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Australia Day Melbourne 2018: One Day Celebrations, Different Meanings

 Australia Day Melbourne 2018: One Day Celebrations, Different Meanings


Not all days were created equal, neither are they celebrated equally.

When the first British Fleet set foot on Australian Island on 26th of January, 1788; the event marked the origin of modern day Australia but not without depriving indigenous people of their rights, properties and belongings. Those who arrived were not grateful but unkind. In pursuit of a progressive civilisation on foreign land, they killed, usurped and seized what did not belong to them and even with subsequent realisation and some corrective measures, indigenous people still have reasons to feel disenfranchised.

One of the reasons why the celebration of the day on every January 26 has increasingly become a controversial affair and Australia Day, 2018 was no exception. The day took different turns for different Australian communities and was commemorated in unique and distinguished ways to highlight the contrasting effects of a single day on various communities.

Formal Processions in Melbourne

Just after 10:30 am, commemoration started with the official flag raising ceremony on Swanston Street marking the commencement of Australia Day celebrations. The much-awaited parade followed more than 100 cultural and community groups came together on St. Kilda Road and Swanston Street exhibiting the formidable history, one-of-the-kind heritage and diverse culture and tradition of Australia.

Once the parade came to an end, RACV Australia Day Festivities started in Kings Domain Gardens attracting thousands and thousands of cheerful people who got immersed in all the fun activities, children’s entertaining performances, car exhibits and a plethora of food stalls.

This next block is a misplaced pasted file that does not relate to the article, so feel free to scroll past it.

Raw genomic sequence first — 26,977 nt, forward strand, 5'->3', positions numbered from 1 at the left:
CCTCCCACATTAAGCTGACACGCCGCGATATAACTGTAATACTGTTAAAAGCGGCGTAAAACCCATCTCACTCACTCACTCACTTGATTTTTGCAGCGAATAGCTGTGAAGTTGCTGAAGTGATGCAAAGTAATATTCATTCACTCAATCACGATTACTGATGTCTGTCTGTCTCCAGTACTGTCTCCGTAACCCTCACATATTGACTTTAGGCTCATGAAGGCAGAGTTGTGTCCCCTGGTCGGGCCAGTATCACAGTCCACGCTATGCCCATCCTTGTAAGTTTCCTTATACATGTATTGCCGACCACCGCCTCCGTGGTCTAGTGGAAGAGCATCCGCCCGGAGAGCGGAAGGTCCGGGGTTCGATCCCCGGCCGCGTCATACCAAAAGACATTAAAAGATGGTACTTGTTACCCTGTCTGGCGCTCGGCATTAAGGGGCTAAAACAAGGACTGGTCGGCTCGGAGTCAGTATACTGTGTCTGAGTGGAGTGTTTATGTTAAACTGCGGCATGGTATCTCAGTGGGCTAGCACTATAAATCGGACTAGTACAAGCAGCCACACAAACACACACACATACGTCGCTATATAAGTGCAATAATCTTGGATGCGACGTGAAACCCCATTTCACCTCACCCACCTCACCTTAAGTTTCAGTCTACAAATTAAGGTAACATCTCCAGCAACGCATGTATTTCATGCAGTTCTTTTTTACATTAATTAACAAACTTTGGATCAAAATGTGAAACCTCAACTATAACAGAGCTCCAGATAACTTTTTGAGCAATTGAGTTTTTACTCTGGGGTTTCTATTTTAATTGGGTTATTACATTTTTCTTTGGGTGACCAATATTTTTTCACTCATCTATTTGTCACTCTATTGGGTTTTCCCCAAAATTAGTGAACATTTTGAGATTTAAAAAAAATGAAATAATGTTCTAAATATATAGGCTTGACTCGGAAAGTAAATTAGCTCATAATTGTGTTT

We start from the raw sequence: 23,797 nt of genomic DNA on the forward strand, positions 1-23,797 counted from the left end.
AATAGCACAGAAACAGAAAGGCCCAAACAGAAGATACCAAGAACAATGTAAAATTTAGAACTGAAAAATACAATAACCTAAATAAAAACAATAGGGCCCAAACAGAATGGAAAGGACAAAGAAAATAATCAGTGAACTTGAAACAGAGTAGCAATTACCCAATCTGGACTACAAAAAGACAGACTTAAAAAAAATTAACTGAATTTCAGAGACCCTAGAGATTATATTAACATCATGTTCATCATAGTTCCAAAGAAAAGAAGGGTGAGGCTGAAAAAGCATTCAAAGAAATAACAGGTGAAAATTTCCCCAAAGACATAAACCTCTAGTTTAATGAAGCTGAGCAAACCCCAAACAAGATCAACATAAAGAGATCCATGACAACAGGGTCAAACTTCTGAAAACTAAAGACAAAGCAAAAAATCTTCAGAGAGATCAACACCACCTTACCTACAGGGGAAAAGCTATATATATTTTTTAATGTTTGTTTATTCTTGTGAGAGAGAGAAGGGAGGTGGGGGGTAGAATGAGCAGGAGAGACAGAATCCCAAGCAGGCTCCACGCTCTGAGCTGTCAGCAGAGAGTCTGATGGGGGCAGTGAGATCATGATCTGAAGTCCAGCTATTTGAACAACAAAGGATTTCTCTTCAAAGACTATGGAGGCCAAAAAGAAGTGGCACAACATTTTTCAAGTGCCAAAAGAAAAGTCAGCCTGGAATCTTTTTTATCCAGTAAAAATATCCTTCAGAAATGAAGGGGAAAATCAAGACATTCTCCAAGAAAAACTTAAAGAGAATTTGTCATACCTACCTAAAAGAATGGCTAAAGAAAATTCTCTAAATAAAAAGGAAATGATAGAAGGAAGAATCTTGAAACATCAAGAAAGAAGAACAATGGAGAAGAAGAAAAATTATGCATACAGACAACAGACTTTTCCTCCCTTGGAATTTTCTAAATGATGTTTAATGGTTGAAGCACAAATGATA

With free entry, Government House was also open to the public between 9:30 am and, 4:30 pm as families enjoyed the tours of State Apartments and the view of legendary State Coach in the stables.

Flag Lowering Ceremony began around 4:15 pm at Shrine of Remembrance, St. Kilda Road featuring breath-taking spectacles put on by the Australian Navy Band and the 401 Air Cadet Squadron.

Australia Day celebrations would have been incomplete without a conspicuous display of fireworks. Skies tried to play spoilsport with mild showers but failed miserably to deter a single soul. People from all corners of Melbourne poured in to witness the dazzling magnificence in person as Docklands Harbour hosted a sensational show of pyrotechnics.

Anyone who was witness to abovementioned celebrations would have reasonably assumed it to be a happy day for all Australians but, it wasn’t so. At least not for the indigenous Australians – Aboriginal and Torres Strait Islander people – who had lived on the Island well before the British made their way to the land of the lost.

Invasion Day Protests Highlight Incongruity

While the arriving colonisers acquired a high-quality life for themselves over the years, it came at the cost of Aboriginal and Torres Strait Islander peoples’ rights which were equally Australian, if not more. 2018 marked the 230 years of indigenous defiance of colonisation and 80 years of agitation against a rather insensitive celebration of massacre and usurpation of property and fundamental rights by the people who colonised their land.